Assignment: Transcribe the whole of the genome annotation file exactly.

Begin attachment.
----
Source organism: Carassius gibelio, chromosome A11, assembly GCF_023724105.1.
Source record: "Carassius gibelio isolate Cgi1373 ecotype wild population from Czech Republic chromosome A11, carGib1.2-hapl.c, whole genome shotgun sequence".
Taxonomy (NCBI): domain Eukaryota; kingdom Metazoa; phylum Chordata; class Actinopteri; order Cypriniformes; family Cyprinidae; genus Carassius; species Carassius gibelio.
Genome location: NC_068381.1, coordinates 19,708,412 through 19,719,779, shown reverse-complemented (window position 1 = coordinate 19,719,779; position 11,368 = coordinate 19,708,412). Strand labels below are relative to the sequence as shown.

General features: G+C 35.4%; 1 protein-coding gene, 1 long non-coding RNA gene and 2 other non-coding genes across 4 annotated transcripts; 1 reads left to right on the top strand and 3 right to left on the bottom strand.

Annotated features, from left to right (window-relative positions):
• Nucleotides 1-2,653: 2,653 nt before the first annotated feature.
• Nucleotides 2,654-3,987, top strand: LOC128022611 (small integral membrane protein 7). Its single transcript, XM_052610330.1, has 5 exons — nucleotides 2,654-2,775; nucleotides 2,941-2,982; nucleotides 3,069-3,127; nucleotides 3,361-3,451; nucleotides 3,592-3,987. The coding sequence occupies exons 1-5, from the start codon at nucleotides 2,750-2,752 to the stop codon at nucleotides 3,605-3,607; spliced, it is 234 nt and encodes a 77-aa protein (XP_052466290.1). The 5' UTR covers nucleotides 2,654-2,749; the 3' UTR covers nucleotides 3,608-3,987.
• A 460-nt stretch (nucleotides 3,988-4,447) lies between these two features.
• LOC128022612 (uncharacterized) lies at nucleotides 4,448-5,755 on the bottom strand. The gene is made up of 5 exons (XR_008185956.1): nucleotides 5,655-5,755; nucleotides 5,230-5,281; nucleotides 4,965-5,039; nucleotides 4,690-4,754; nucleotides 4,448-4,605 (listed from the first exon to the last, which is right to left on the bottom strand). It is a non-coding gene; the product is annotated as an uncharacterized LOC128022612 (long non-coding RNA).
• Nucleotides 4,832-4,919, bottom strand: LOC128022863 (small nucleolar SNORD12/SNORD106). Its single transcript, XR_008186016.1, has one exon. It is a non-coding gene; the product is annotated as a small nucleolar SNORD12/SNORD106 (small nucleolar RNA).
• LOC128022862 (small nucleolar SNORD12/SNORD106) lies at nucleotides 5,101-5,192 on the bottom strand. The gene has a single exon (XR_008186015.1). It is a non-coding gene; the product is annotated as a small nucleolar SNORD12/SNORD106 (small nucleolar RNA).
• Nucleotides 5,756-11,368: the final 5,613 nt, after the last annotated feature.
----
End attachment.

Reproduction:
Source organism: Carassius gibelio, chromosome A11, assembly GCF_023724105.1.
Source record: "Carassius gibelio isolate Cgi1373 ecotype wild population from Czech Republic chromosome A11, carGib1.2-hapl.c, whole genome shotgun sequence".
Taxonomy (NCBI): domain Eukaryota; kingdom Metazoa; phylum Chordata; class Actinopteri; order Cypriniformes; family Cyprinidae; genus Carassius; species Carassius gibelio.
Genome location: NC_068381.1, coordinates 19,708,412 through 19,719,779, shown reverse-complemented (window position 1 = coordinate 19,719,779; position 11,368 = coordinate 19,708,412). Strand labels below are relative to the sequence as shown.

General features: G+C 35.4%; 1 protein-coding gene, 1 long non-coding RNA gene and 2 other non-coding genes across 4 annotated transcripts; 1 reads left to right on the top strand and 3 right to left on the bottom strand.

Annotated features, from left to right (window-relative positions):
• Nucleotides 1-2,653: 2,653 nt before the first annotated feature.
• Nucleotides 2,654-3,987, top strand: LOC128022611 (small integral membrane protein 7). Its single transcript, XM_052610330.1, has 5 exons — nucleotides 2,654-2,775; nucleotides 2,941-2,982; nucleotides 3,069-3,127; nucleotides 3,361-3,451; nucleotides 3,592-3,987. The coding sequence occupies exons 1-5, from the start codon at nucleotides 2,750-2,752 to the stop codon at nucleotides 3,605-3,607; spliced, it is 234 nt and encodes a 77-aa protein (XP_052466290.1). The 5' UTR covers nucleotides 2,654-2,749; the 3' UTR covers nucleotides 3,608-3,987.
• A 460-nt stretch (nucleotides 3,988-4,447) lies between these two features.
• LOC128022612 (uncharacterized) lies at nucleotides 4,448-5,755 on the bottom strand. The gene is made up of 5 exons (XR_008185956.1): nucleotides 5,655-5,755; nucleotides 5,230-5,281; nucleotides 4,965-5,039; nucleotides 4,690-4,754; nucleotides 4,448-4,605 (listed from the first exon to the last, which is right to left on the bottom strand). It is a non-coding gene; the product is annotated as an uncharacterized LOC128022612 (long non-coding RNA).
• Nucleotides 4,832-4,919, bottom strand: LOC128022863 (small nucleolar SNORD12/SNORD106). Its single transcript, XR_008186016.1, has one exon. It is a non-coding gene; the product is annotated as a small nucleolar SNORD12/SNORD106 (small nucleolar RNA).
• LOC128022862 (small nucleolar SNORD12/SNORD106) lies at nucleotides 5,101-5,192 on the bottom strand. The gene has a single exon (XR_008186015.1). It is a non-coding gene; the product is annotated as a small nucleolar SNORD12/SNORD106 (small nucleolar RNA).
• Nucleotides 5,756-11,368: the final 5,613 nt, after the last annotated feature.